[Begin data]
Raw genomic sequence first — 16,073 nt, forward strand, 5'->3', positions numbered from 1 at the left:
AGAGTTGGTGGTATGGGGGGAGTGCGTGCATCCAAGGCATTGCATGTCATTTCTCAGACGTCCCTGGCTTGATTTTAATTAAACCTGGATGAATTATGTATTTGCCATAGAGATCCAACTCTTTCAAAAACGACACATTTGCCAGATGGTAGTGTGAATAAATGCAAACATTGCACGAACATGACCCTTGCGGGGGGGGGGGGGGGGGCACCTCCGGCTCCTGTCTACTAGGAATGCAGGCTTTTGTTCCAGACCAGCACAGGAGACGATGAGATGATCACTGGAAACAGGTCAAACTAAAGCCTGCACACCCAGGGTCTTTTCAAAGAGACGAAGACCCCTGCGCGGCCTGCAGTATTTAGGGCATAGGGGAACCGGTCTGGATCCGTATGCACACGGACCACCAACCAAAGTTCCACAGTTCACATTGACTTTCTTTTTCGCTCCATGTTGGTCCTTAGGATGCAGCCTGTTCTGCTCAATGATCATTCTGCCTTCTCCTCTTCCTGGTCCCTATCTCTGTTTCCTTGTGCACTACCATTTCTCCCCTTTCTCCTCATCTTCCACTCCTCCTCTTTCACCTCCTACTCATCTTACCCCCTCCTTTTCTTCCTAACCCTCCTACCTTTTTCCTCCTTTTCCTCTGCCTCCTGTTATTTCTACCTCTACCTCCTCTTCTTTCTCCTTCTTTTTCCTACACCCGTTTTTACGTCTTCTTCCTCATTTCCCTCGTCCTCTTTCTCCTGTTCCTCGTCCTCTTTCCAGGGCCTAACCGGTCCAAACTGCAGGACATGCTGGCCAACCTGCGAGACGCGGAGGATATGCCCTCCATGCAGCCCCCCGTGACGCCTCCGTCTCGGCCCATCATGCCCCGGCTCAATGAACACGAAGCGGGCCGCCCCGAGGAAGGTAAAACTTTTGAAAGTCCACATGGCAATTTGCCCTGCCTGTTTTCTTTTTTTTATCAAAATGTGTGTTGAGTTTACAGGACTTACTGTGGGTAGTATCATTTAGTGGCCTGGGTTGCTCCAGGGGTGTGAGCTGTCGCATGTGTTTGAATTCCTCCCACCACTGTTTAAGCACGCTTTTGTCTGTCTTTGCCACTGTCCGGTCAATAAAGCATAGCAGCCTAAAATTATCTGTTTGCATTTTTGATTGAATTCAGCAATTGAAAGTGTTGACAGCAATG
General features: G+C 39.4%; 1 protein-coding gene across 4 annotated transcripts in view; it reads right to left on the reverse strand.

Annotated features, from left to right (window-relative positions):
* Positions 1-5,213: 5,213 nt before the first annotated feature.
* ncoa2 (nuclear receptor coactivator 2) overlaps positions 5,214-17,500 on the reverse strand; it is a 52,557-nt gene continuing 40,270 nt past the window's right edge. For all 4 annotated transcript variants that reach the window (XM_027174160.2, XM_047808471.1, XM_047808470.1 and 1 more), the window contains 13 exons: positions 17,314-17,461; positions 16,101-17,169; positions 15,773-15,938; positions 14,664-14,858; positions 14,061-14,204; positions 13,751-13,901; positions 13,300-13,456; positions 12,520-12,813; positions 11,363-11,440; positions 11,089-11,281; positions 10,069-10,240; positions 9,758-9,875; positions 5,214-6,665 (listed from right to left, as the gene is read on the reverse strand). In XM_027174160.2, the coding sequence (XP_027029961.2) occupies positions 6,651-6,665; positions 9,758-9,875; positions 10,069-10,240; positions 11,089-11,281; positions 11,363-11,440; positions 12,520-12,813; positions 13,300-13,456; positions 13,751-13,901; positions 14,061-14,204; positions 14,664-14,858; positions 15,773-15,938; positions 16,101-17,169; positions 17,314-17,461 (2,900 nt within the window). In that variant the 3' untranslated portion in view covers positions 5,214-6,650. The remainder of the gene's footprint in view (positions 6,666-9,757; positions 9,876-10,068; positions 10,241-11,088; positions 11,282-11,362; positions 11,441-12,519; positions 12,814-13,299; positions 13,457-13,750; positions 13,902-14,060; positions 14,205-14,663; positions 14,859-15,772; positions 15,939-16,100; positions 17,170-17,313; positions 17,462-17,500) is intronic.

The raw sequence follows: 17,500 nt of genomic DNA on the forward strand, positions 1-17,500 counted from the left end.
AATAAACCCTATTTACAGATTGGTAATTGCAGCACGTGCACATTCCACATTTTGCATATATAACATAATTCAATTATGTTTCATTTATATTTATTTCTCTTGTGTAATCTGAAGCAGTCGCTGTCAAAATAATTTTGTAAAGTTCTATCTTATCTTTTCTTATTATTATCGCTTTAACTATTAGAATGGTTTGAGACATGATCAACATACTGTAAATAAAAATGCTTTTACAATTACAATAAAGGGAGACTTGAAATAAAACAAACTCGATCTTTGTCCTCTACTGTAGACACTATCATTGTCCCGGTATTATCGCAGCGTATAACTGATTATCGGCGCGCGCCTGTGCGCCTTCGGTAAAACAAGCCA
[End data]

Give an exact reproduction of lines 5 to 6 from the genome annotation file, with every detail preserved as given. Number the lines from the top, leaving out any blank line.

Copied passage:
* Positions 1-5,213: 5,213 nt before the first annotated feature.
* ncoa2 (nuclear receptor coactivator 2) overlaps positions 5,214-17,500 on the reverse strand; it is a 52,557-nt gene continuing 40,270 nt past the window's right edge. For all 4 annotated transcript variants that reach the window (XM_027174160.2, XM_047808471.1, XM_047808470.1 and 1 more), the window contains 13 exons: positions 17,314-17,461; positions 16,101-17,169; positions 15,773-15,938; positions 14,664-14,858; positions 14,061-14,204; positions 13,751-13,901; positions 13,300-13,456; positions 12,520-12,813; positions 11,363-11,440; positions 11,089-11,281; positions 10,069-10,240; positions 9,758-9,875; positions 5,214-6,665 (listed from right to left, as the gene is read on the reverse strand). In XM_027174160.2, the coding sequence (XP_027029961.2) occupies positions 6,651-6,665; positions 9,758-9,875; positions 10,069-10,240; positions 11,089-11,281; positions 11,363-11,440; positions 12,520-12,813; positions 13,300-13,456; positions 13,751-13,901; positions 14,061-14,204; positions 14,664-14,858; positions 15,773-15,938; positions 16,101-17,169; positions 17,314-17,461 (2,900 nt within the window). In that variant the 3' untranslated portion in view covers positions 5,214-6,650. The remainder of the gene's footprint in view (positions 6,666-9,757; positions 9,876-10,068; positions 10,241-11,088; positions 11,282-11,362; positions 11,441-12,519; positions 12,814-13,299; positions 13,457-13,750; positions 13,902-14,060; positions 14,205-14,663; positions 14,859-15,772; positions 15,939-16,100; positions 17,170-17,313; positions 17,462-17,500) is intronic.